(3) The ankle bone of a man named Jehohanan (found in a tomb in a near Jerusalem) with an iron nail and remains of a wooden plaque or board used as a kind of washer sticking out of it, suggesting that he was likely crucified. (Interestingly, Jehohanan’s arms do not show any real damage, suggesting that his hands/arms were probably not nailed. In other words, somewhat the opposite of Jesus’ case.)

(4) Early artworks (possibly) depicting people crucified. One of the earliest is a fresco from a tomb in Rome dating from the mid-3rd century BC showing a naked man who is likely crucified. It seems that the man is portrayed as being pinned to this horizontal beam by a nail through his hand or forearm (the feet doesn’t seem to be nailed, however). This is really the only depiction that probably shows a nail; the others (including the two depictions of the crucified Jesus that likely predate the 4th century) are really crude drawings or engravings.
A graffiti mocking a Christian named Alexamenos from ca. the 3rd century, our earliest depiction of the crucified Jesus (here shown with the head of a donkey). One might interpret the line below the feet as a sort of footrest or pedestal. The drawing is so crude that it doesn’t really give us any indication of whether the artist intended for the figure to be nailed.

A carved gemstone from ca. 2nd/3rd century depicting the crucified Jesus, most likely used as a talisman. Note how the legs are not nailed but dangling (instead Jesus here is portrayed as likely ‘sitting’ on the peg-like projection that juts out near the middle of the vertical post just below the crotch); in fact, the arms here seem to be just tied.


There was a reason why scourging was the one consistent element of a crucifixion.

The flogging wasn’t simply done to physically weaken the victim (that was a side effect than the main purpose), it was also done to symbolically emasculate and shame him - to ‘depersonalize’ him, to make him ‘unhuman’. From the ancient perspective, ‘real’ human beings - i.e. free Roman citizens - are not scourged (with whips) or crucified; only slaves or non-citizens - basically, ‘subhumans’ - are.

Nowadays Western Christians tend to focus more on the physical side of crucifixion, but that’s not really what made it terrifying for people back then. Many ancient cultures - Greco-Roman and Jewish cultures included - were honor-shame societies (many modern Western societies by contrast are what we call ‘guilt societies’; even today, some cultures like East Asian countries like China, Korea and Japan still lay stress on honor and shame - ‘losing face’, as the Chinese would say).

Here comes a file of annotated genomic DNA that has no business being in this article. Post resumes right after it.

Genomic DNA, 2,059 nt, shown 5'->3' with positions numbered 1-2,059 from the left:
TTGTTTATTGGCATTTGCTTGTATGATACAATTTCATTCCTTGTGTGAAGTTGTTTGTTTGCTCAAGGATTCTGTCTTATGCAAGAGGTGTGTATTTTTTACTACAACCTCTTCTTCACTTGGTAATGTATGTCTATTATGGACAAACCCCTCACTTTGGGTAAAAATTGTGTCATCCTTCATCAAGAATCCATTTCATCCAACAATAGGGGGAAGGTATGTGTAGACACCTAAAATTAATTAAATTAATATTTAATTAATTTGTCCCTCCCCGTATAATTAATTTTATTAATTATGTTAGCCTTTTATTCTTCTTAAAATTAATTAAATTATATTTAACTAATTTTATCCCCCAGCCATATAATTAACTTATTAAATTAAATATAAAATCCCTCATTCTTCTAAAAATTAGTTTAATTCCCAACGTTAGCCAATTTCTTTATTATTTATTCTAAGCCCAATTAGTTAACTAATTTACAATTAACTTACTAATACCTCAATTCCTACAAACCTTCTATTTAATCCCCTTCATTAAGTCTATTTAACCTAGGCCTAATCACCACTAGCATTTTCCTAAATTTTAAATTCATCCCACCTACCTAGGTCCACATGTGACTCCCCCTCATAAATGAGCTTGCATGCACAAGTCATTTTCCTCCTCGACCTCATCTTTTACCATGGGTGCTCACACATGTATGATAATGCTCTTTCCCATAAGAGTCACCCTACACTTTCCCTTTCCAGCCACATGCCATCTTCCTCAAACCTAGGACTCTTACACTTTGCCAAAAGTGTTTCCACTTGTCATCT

Here are a couple of nice pages that explain how honor-shame cultures work for you folks who don’t live in this form of society. :smiley:

(Shameless plug here, but I also started a thread along these same lines just last year:

It was not simply the physical torture of crucifixion, then, that made this death so despised. Rather, the public humiliation that went along with it made it all the more loathsome. Crucifixion played upon widely held ideals of masculinity. In the ancient context of Mark’s Gospel, it was thought appropriate and necessary or adult males to demonstrate prowess. Demonstrations of prowess could take any number of forms, such as the conferral of benefits; teaching, rhetoric, the writing of poetry; military victory; or avenging some type of insult or injury. Overly reserved men gave the appearance of being effeminate. ... **T]o be rendered unable to demonstrate prowess, to be made powerless, was shameful for a man. To be beaten, to be unable to repulse an attacker, was degrading because it was the inverse of the masculine ideal. ...] Crucifixion, a very public act of brutal physical abuse, represented the loss of prowess and power in the extreme.**

Status had a direct bearing on the likelihood that one might die by crucifixion. It was a punishment for the lower classes, a fact that increased its power to degrade. ...] Among the upper classes ...] the cross was an obscenity, best not to be spoken of in polite company. For the lower classes, it was a very real threat and a shocking manifestation of the violence that could be inflicted when the more powerful members of society felt threatened by their social subordinates.

Joel Marcus discusses crucifixion as a death that was generally reserved for people who had “gotten above themselves.” Slaves who revolted against their masters or people who engaged in rebellion against the government would be good candidates for this punishment. Irony, Marcus argues, was the very intention of such a death: “this strangely ‘exalting’ mode of execution was designed to mimic, parody, and puncture the pretensions of insubordinate transgressors by displaying a deliberately horrible mirror of their self-elevation.” The “elevation” of crucifixion, the “enthronement” upon the cross, was a way of mocking those who had acted above their proper social station.